[Original text: Wer sein Mienenspiel beobachtete, bekam einen Eindruck von der Leichtigkeit, der Präzision und der Konzentration, die hinter einem solchen Auftritt steht. Die Renaissance-Stücke bestechen durch schlichte und doch elegante Melodieführung. Mit perfekter Technik und rhythmischer Präzision haben die zwei Virtuosinnen und drei Virtuosen die schwersten Läufe gemeistert, etwa in einer komplexen „Aire“ von Lawes. Die vornehmlich älteren Zuhörer vernahmen chorähnliche Kantilenen, zauberhafte Klangbögen, schwierige Tempowechsel. Manche Stücke erinnerten an höfische Rundtänze, andere breiteten elegische Schwermut aus.]
Mattias Reichert, Schwäbisches Tagblatt
Bach’s ‘Art of Fugue’ is a definite part of the viol consort Phantasm’s repertoire. It quickly becomes clear that the four musicians around Laurence Dreyfus are not playing the programme for the first time. The phrases are so extraordinarily homogenous, so thoughtfully phrased, and so sensually musically heard. The four musicians of this ensemble, which was created in 1994 on the initiative of Dreyfus, are tonally fused.
[Original text: Bachs „Kunst der Fuge“gehört fest zum Repertoire des Gambenconsorts „Phantasm“. Dass die vier Musiker um Laurence Dreyfus das Programm nicht zum ersten Mal spielen, wird schnell klar: So außergewöhnlich homogen, so durchdacht phrasiert, so sinnlich musiziert hört man die Fugen selten. Klanglich verschmolzen sind die vier Musiker dieses Ensembles, das 1994 auf Initiative von Dreyfus entstand.]
Anja Jaskowski, Leipziger Volkszeitung
Pearls of Polyphony
Chamber Music New Zealand Tour (May 2018)
How many, like me, were drawn into the lilting rhythms and criss-crossing lines as if we were part of the group? How many experienced goosebumps and shivers, caught up in the volatile flow between major and minor, or held the breath when pianissimo chords seemed to float in their own radiant firmament above us?
William Dart, NZ Herald
Phantasm is a group of musicians from the very top drawer, and the music-making was breathtakingly fine. The Elizabethan period was highlighted by William Byrd, but the absolute highlight, for me, were the four Fantazias of 1680 by Henry Purcell - some of the last music written for the viol. The concert ended with music that was not written for viol, but fascinating nonetheless; the music of J.S. Bach. First we heard three fugues from the Well Tempered Clavier arranged for quartet by Mozart, and, finally, four pieces from his Art of Fugue. Then an encore - an atypical piece from Domenico Scarlatti. All in all, the finest viol playing I have ever heard in concert.
John Button, Dominion Post
Misteria Paschalia Festival (April 2018)
The British but now Berlin-based viol consort Phantasm, joined by lutenist Elizabeth Kenny, gave a stirring performance of Dowland's Lachrimae, with every note at once clear and crisp yet beautifully rounded...The lush dissonances teased out during the pavans were deliciously wistful and the rhythmic interplay displayed in the dance movements gave an infectious, impish quality with a real swing.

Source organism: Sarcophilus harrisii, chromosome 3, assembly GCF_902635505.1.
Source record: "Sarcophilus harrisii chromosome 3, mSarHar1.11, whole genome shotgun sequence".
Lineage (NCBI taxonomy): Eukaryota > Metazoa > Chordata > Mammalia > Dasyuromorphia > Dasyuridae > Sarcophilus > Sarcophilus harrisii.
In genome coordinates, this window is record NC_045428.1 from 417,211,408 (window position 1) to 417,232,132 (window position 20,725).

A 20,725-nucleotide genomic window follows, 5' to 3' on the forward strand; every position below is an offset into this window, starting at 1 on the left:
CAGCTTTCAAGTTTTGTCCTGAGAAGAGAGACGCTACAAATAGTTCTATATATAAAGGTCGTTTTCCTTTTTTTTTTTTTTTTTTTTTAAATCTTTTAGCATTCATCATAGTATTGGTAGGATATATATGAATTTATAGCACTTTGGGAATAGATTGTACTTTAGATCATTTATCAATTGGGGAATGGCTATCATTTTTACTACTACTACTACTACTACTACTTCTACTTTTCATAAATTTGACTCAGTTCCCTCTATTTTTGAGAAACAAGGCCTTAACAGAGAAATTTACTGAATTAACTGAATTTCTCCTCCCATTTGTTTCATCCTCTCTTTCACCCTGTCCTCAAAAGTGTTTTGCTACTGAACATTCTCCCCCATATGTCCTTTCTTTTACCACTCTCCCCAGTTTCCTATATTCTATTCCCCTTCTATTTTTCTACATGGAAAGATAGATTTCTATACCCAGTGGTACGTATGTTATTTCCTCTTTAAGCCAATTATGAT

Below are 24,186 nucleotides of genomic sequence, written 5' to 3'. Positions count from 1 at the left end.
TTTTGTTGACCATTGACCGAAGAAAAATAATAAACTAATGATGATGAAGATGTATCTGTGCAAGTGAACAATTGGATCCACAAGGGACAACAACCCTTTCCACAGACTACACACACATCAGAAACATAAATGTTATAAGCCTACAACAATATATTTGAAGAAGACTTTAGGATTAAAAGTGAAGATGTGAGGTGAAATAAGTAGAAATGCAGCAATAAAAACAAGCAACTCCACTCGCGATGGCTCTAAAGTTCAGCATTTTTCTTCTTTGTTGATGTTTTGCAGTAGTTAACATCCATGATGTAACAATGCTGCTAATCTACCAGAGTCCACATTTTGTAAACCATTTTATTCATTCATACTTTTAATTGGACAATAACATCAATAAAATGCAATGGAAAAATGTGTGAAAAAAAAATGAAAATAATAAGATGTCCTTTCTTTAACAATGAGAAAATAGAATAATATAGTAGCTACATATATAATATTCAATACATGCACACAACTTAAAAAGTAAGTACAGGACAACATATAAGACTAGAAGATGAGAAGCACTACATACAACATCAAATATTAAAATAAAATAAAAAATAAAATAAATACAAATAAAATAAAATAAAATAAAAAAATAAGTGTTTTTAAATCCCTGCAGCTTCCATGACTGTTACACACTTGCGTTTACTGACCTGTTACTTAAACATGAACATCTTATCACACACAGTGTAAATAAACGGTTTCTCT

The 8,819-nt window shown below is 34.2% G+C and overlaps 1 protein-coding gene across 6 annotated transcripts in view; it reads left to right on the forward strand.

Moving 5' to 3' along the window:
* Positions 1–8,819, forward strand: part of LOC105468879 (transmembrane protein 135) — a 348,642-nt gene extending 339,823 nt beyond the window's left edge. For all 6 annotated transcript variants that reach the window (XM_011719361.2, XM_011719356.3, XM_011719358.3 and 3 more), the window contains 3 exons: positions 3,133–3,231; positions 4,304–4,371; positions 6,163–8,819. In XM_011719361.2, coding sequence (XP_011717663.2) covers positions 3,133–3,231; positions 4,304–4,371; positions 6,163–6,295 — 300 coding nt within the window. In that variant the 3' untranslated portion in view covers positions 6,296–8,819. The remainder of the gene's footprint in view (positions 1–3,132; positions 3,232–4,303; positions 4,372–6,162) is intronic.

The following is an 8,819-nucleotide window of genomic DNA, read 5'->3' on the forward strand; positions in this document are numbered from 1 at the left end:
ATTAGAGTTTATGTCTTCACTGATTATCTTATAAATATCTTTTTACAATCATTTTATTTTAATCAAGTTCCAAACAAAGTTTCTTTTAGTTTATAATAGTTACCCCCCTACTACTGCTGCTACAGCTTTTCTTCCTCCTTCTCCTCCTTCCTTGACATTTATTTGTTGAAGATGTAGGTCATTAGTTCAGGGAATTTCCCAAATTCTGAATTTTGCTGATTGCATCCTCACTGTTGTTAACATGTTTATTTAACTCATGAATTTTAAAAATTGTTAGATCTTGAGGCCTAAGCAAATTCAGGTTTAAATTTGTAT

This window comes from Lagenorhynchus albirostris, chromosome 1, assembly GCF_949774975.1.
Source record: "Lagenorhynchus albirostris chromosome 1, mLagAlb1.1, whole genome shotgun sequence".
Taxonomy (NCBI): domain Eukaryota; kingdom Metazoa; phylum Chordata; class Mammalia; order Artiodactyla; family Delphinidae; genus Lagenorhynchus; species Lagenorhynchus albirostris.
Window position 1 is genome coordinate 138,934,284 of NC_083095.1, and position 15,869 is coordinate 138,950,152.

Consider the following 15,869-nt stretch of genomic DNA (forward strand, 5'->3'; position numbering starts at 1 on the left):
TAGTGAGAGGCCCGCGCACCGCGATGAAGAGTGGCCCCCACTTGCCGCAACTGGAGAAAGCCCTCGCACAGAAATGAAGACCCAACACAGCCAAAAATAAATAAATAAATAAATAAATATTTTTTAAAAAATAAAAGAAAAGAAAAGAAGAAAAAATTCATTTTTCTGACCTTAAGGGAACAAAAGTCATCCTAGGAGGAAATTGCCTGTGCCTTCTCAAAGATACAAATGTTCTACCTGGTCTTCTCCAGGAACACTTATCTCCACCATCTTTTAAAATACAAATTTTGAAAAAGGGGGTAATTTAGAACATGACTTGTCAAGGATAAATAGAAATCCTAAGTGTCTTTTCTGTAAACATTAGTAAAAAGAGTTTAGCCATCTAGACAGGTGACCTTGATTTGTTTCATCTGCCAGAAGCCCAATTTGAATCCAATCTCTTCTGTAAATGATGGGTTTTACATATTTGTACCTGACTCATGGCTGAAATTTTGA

Miranda Heggie, The Arts Desk
Christopher Tye: Complete Consort Music
Linn Records CKD571
Their playing is technically unimpeachable, and their warm tone is beautifully recorded here with every part distinctly audible. What I find most admirable is their keen sense of forward movement and phrase trajectory. At the same time they maintain that quality of conversation among friends that I believe to be the essence of consort music.
William J Gatens, American Record Guide
Phantasm is an inspired fir for this repertoire. The musicians' distinctive sound - immediately warm but spiced with an edgy kick - is as assured as ever, ideal for Tye's oft-madcap In nomines...Phantasm delight in the eccentricities of his writing
Hannah French, BBC Music Magazine
Sometimes plangent, often ebulliently uplifting, these are ever unpredictable pieces, which can switch from high mood to low, content to unease, on a sixpence. All are exquisitely played by Phantasm, directed by Laurence Dreyfus.
Richard Fairman, Financial Times
what strikes me about this recording is its suaveness, its evenness, its consistent beauty. Phantasm ride the impish contours of Tye's imagination with unbending calm. Even in a stunning "free" composition such as the three-part Sit Fast - which breaks out of its lamentations into sudden squalls of dance, like someone who forgets they are at a funeral and goes a bit disco - Phantasm's control is absolute. The playing is remarkable, and technically flawless.
Kate Molleson, The Guardian
The World of Byrd
Wigmore Hall (February 2018)
But if the composer is great, as Byrd undoubtedly was, an evening-long immersion is bound to reveal all kinds of things lurking under an apparently unvaried surface. That was the case with this superb concert from Phantasm, one of the best viol consorts around. These players know how to aerate Byrd's smooth weave of independent lines, by slipping in telling pauses. They enliven the dances by pointing up the ingenious way Byrd makes the melodies skip across the regular underlying tread. Viol consorts often play with a perfectly smooth reedy sound, but these players - above all the founder and treble violist Laurence Dreyfus - weren't afraid to warm the sound with a touch of vibrato.
Ivan Hewett, The Telegraph